Water outflow from the Mediterranean to the Atlantic Ocean doubled about 13,000 years ago

The flow of water from the eastern Mediterranean to the Atlantic Ocean increased significantly during the Younger Dryas compared to today.
Mrigakshi Dixit
Representational image
Representational image


Around 13,000 years ago, parts of the planet experienced a period of intense climate change known as the Younger Dryas. This was when parts of Europe and North America returned to ice-age-like conditions between 12,900 and 11,600 years ago. 

This marked the last period of intense cold in the northern hemisphere before the current, warmer Holocene epoch. The cold conditions had an effect on water circulation in the Mediterranean and Atlantic at the time. A new study led by the University of Barcelona looks into this specifically.

The flow of water doubled

As per the study, the water flow from the eastern Mediterranean to the Atlantic Ocean increased significantly during the Younger Dryas compared to today.

This large influx of fresh Mediterranean water into the Atlantic could have reactivated the weakened North Atlantic circulation. Previously, it was hypothesized that the cold stadial period reduced the Atlantic Meridional Overturning Circulation (AMOC) in the North Atlantic region.

With the reactivation of ocean currents, parts of Europe and the Mediterranean began to emerge from the cold and experienced gradual rapid warming. According to the new research, this was the start of the Holocene epoch. 

"Mediterranean water masses are one of the primary sources of salt in the North Atlantic. Water salinity is an important factor in oceanography, as it determines the density of water masses. It is, therefore, a key process in the formation of deep waters in the Atlantic Ocean and is the driver of global ocean circulation," explained Sergio Trias-Navarro, one of the authors of this new study, in an official statement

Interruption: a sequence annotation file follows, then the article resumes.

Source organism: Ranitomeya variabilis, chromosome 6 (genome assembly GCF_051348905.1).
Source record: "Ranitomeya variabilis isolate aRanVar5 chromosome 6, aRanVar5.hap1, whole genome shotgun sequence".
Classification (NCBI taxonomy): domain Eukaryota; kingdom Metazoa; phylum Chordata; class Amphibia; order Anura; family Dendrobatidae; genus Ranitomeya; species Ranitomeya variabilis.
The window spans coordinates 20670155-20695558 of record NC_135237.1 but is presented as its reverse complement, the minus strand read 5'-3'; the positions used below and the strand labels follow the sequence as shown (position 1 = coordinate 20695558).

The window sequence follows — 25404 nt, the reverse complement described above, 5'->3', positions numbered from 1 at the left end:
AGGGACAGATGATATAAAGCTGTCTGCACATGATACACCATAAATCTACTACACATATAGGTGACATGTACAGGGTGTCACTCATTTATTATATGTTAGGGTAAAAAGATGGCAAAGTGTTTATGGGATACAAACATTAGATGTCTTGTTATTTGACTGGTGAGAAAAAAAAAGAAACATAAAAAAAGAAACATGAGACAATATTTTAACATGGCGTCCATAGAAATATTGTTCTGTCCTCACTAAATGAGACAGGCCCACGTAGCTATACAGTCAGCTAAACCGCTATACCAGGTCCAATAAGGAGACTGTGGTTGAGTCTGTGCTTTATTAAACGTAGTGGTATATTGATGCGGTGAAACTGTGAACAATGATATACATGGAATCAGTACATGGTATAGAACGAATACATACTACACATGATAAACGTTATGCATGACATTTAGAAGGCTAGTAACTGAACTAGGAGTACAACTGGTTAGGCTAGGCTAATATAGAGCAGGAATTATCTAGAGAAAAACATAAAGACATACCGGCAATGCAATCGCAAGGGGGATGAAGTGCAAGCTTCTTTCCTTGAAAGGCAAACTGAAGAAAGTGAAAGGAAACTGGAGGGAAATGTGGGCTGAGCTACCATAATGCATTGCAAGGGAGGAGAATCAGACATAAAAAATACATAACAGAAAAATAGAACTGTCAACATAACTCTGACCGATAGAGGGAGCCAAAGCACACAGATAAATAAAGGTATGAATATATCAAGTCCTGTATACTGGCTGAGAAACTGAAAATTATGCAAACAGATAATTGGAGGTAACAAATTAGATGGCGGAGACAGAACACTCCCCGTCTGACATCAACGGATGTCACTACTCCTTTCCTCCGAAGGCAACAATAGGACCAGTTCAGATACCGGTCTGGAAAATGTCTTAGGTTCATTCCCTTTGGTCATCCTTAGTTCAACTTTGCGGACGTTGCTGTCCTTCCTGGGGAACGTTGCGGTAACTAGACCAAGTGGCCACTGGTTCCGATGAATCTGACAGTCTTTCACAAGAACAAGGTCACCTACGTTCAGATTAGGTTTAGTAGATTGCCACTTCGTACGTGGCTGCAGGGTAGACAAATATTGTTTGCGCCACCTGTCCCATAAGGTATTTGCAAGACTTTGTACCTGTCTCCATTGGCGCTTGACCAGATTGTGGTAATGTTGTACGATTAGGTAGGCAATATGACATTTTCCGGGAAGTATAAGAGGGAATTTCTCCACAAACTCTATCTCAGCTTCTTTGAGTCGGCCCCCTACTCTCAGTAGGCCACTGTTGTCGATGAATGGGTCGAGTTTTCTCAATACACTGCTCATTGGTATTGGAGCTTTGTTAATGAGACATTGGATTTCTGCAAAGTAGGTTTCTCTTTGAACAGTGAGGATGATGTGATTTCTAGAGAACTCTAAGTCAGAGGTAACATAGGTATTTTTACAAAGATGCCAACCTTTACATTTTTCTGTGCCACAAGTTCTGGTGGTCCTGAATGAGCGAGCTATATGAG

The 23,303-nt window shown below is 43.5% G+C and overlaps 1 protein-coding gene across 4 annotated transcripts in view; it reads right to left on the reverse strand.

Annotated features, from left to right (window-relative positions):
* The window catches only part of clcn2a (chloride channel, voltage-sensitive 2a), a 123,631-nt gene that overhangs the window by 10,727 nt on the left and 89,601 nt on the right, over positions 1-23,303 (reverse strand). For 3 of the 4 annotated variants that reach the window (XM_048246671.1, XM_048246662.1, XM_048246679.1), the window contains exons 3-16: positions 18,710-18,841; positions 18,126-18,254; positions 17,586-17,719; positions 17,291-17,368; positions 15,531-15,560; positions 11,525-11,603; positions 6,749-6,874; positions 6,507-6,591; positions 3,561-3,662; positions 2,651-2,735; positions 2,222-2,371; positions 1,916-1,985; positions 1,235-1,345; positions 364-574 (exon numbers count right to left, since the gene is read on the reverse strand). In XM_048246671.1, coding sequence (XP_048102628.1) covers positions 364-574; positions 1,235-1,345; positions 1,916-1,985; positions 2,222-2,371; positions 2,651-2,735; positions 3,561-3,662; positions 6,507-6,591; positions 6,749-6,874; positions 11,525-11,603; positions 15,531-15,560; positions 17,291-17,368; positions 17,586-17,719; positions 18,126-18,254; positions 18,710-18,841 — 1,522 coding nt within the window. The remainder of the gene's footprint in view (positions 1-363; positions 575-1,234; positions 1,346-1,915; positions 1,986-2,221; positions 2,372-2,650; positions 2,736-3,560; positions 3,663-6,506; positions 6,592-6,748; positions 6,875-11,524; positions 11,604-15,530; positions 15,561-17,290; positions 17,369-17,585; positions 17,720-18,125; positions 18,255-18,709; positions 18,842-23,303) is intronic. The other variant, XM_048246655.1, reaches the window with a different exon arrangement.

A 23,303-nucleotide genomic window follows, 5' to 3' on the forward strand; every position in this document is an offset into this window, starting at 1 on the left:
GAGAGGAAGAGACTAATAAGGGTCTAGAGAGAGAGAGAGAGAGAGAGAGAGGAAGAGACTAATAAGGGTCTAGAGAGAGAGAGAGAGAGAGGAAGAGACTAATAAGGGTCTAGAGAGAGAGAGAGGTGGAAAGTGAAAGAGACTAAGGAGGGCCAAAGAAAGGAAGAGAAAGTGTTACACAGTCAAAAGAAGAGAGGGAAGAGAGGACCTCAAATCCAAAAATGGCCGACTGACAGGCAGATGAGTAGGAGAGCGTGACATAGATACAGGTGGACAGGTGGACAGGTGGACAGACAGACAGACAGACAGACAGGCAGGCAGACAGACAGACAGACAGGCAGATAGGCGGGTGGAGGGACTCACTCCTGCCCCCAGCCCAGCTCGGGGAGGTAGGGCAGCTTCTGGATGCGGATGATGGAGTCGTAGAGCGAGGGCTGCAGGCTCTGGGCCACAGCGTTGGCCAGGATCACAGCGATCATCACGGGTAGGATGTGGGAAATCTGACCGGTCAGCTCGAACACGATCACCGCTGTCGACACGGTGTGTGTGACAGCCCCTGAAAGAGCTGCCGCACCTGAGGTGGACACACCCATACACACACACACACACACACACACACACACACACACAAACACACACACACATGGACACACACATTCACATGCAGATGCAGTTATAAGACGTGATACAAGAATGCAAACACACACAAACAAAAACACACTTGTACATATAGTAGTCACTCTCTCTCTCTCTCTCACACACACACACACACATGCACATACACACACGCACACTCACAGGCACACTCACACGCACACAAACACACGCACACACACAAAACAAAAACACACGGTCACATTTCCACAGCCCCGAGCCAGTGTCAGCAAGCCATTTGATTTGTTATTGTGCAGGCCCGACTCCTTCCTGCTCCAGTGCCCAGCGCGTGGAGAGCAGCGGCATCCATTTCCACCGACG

Water outflow from the Mediterranean to the Atlantic Ocean doubled about 13,000 years ago
Studying the Younger Dryas could help predict the potential effects of global change in the Mediterranean at the end of the 21st century.

The research is based on an innovative technique that uses neodymium (Nd) isotopes to reconstruct the oceanic and atmospheric conditions in the Mediterranean since the last deglaciation about 14,000 years ago.

The study also notes that this reactivation of ocean currents resulted in more rainfall, particularly in North Africa. While it also caused severe aridity episodes across some parts of the Mediterranean basin, wreaking havoc on terrestrial and marine ecosystems. 

The Younger Dryas sheds light on the rainfall changes that could occur in the Mediterranean influenced by cascading climate change. It can slow down or even stop ocean circulation in certain places in this region in the future.

"The Younger Dryas is not a perfect analog for future changes, as we are currently facing a much more amplified greenhouse effect. Still, our study reveals that the change in aridity which is expected by the end of the century is capable of inducing an intensification of the Mediterranean circulation, although the projected warming could counteract this effect. For this reason, we need to better understand the relative weight that these two variables—temperature and humidity—have had on the evolution of the Mediterranean circulation," concludes the research team.

The results have been published in Communications Earth & Environment.

Study abstract:

Eastern Mediterranean deep-intermediate convection was highly sensitive to varying inputs of fresh water fluxes associated with increased rainfall during the African Humid period (15-6 kyr Before Present). Here we investigate changes in the water-outflow from the Eastern Mediterranean Sea since the last deglaciation using neodymium isotope ratios. Our results indicate enhanced outflow during the Younger Dryas, two times higher than present-day outflow and about three times higher than during the last Sapropel. We propose that the increased outflow into the western Mediterranean over the Younger Dryas was the result of the combined effect of 1) enhanced climate-driven convection in the Aegean Sea and 2) reduced convection of western deep water during this period. Our results provide solid evidence for an enhanced Younger Dryas westward flow of Eastern Mediterranean sourced waters in consonance with an intensification of Mediterranean water-outflow during a weakened state of the Atlantic circulation.

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